If you have come to The Wheel of Time expecting intense action sequences, then you will be disappointed. At least in the first half of this series, there are barely more than two or three actual action scenes and, well, I’ll touch on those in a bit… In this first half of the series, most battles are experienced as aftermaths lamented by whichever character survived them, and... I’m not convinced that this is necessarily a bad thing. I do love a good fight scene in literature, and I think that there are plenty of opportunities through action sequences to display character development, learning even plot progression. But, just because the opportunities are there, doesn’t mean that it is an economical use of word count. A lot of fight scenes are just going through the motions, and, especially in novels, it’s really difficult to convey spectacle as well as in a visual medium. So rather than weave tiny pieces of development into a lengthy battle or combat, why not summarise the exact same character thoughts and pieces of narrative post-battle as the characters inevitably look back on what just transpired. This transitions things on in the story much more easily with natural follow up dialogue and characters appraise together, and doesn’t result in massive luls in the pacing right after an intense high-pace fight. I think this can be a really good pacing tool to use if the lessons stood to be gained from the conflict are few compared to the size of the conflict going to take place. That said, as in all things, there is a balance to be struck here so that not all action and conflict is presented in hindsight, and even in a visual medium, it is probably a good reminder that not all fight scenes have to be really mechanistically drawn out - just enough to convey major movements whilst thought and dialogue progresses characters and narrative.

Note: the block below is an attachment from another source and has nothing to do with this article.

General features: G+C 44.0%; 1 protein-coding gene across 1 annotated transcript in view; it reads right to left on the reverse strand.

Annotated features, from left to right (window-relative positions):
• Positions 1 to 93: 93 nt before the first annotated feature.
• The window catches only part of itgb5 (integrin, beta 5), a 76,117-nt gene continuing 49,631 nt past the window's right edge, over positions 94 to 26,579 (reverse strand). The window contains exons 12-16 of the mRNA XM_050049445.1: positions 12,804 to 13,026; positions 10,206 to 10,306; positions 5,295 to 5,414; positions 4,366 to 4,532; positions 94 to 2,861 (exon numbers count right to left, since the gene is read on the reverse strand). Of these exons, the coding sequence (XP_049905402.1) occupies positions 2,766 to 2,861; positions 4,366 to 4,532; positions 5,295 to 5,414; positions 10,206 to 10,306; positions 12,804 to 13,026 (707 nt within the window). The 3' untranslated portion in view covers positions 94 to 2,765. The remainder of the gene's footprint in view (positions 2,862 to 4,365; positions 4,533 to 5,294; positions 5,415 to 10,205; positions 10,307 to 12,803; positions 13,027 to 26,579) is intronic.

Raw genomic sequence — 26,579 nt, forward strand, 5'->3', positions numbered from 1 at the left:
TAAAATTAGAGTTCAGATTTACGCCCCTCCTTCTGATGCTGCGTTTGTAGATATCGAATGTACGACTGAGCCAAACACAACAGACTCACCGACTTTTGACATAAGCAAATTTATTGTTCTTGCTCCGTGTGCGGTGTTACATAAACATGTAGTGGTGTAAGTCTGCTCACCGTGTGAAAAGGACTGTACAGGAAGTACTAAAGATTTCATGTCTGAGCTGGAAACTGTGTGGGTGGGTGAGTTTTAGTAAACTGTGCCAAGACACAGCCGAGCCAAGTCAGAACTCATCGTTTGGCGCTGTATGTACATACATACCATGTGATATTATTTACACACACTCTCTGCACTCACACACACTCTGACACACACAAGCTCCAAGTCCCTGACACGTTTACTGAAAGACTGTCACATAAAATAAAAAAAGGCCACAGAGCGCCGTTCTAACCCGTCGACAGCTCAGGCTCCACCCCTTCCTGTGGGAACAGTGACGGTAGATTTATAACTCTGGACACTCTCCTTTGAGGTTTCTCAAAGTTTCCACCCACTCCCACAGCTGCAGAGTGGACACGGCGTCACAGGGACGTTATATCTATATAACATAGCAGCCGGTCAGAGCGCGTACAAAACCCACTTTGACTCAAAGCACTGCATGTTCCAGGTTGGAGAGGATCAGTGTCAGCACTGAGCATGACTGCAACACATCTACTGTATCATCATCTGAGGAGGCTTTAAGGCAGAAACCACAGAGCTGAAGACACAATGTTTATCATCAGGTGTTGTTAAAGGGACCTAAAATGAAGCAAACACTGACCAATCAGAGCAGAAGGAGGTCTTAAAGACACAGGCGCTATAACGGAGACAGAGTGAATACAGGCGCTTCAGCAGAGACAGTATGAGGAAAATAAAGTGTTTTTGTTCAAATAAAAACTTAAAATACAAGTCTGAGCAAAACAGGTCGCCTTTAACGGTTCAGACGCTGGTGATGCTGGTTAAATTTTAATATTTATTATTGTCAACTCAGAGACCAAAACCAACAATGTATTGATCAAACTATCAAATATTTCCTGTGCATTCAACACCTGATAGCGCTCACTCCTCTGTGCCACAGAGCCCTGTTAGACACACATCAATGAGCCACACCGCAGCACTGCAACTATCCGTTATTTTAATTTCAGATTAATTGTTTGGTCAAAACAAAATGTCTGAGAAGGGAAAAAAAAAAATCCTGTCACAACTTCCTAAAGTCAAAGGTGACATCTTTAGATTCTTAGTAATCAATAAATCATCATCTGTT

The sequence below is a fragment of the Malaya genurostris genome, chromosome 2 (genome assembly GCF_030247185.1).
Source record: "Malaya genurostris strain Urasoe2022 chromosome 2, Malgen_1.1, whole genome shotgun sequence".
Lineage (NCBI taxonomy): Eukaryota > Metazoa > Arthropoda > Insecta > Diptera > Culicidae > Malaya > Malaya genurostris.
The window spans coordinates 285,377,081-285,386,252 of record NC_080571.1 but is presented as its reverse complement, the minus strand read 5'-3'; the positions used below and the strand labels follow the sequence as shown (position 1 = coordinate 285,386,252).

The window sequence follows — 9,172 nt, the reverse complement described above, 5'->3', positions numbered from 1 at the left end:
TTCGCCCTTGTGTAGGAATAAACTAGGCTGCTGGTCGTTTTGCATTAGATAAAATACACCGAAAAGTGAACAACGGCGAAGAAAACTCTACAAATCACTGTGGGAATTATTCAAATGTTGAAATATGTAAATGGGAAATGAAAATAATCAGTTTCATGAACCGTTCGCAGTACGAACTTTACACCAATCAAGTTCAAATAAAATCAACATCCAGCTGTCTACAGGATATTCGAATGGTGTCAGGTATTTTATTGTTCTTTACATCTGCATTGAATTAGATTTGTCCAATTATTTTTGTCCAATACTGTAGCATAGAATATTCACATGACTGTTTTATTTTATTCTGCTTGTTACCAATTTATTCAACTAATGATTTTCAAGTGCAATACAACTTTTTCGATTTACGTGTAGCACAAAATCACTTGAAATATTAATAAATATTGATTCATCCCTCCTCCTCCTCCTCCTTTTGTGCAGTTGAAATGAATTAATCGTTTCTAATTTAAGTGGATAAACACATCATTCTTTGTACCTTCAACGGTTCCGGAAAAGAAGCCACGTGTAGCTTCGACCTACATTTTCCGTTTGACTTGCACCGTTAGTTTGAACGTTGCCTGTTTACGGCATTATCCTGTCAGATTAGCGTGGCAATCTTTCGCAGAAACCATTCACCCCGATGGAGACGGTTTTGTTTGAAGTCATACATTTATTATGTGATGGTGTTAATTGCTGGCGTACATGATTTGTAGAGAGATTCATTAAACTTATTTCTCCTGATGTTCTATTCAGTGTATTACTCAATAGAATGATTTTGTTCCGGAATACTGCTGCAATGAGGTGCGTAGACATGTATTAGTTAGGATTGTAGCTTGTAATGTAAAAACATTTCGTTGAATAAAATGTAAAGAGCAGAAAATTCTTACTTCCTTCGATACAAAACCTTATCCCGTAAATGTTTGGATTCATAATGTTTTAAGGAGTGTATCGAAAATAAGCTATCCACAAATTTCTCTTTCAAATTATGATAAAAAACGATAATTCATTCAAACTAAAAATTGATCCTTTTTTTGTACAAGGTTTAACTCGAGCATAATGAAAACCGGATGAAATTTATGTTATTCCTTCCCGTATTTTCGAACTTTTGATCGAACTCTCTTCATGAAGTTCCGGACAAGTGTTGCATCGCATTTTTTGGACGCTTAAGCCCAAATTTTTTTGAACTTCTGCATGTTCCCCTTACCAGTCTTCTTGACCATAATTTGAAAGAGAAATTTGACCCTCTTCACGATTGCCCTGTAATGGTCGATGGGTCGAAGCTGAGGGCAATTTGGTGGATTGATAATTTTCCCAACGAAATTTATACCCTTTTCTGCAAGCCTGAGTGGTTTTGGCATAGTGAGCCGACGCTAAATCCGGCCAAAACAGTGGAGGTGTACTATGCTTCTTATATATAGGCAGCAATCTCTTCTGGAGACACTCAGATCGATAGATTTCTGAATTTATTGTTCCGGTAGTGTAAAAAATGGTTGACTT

Something I had really high hopes for was Robert Jordans aesthetics for sword fighting in The Wheel of Time. Basically, master swordsmen fight with something called Sword Forms. I’m a big fan of abstraction in writing combat, and these do just that; instead of describing a series of steps and sword strokes, Robert Jordan instead simply tells which Sword Forms the character is flowing between. They all have suitably flowery names, such as “Apple Blossoms in the Wind”, “The Boar Rushed Downhill”, or “The River Undercuts the Bank”. Lets just say that overall, I have been… whelmed, by this style of combat description. The titles are abstract but, as long as the reader is able to somewhat picture what the form names describe, then you’d be surprised how much you can imprint that on to how someone may swordfight in a form named such a way. “Apple Blossoms in the Wind” evokes light, spreading strikes to make space, “The Boar…” evokes an overbearing frontal assault, “The River...” evokes a definitive slice that starts low and rises using the full length of the blade. I don’t know if any of those interpretations are actually correct, but it’s enough to imagine a full fight sequence with. I feel like a little bit of set up could have gone a long way however, for instance, why not describe the nature of some of the forms, and the strikes and steps involved during some of the training sessions the characters go through? Also, as action does not happen often in the front half of the series, there is not much actual interesting use of these sword forms - no real conflict with them that builds tension through them or shows them being used in an interesting way. I imagine they were more a literary tool to abstract away the need for Jordan to write any fighting at all and really cut down on the word count of those sequences. If a little more effort had been put in here, to pit forms against one another as natural counters and establish the exact purpose of each of the forms, more of a story could have been told through their actual use. I do really like the concept though.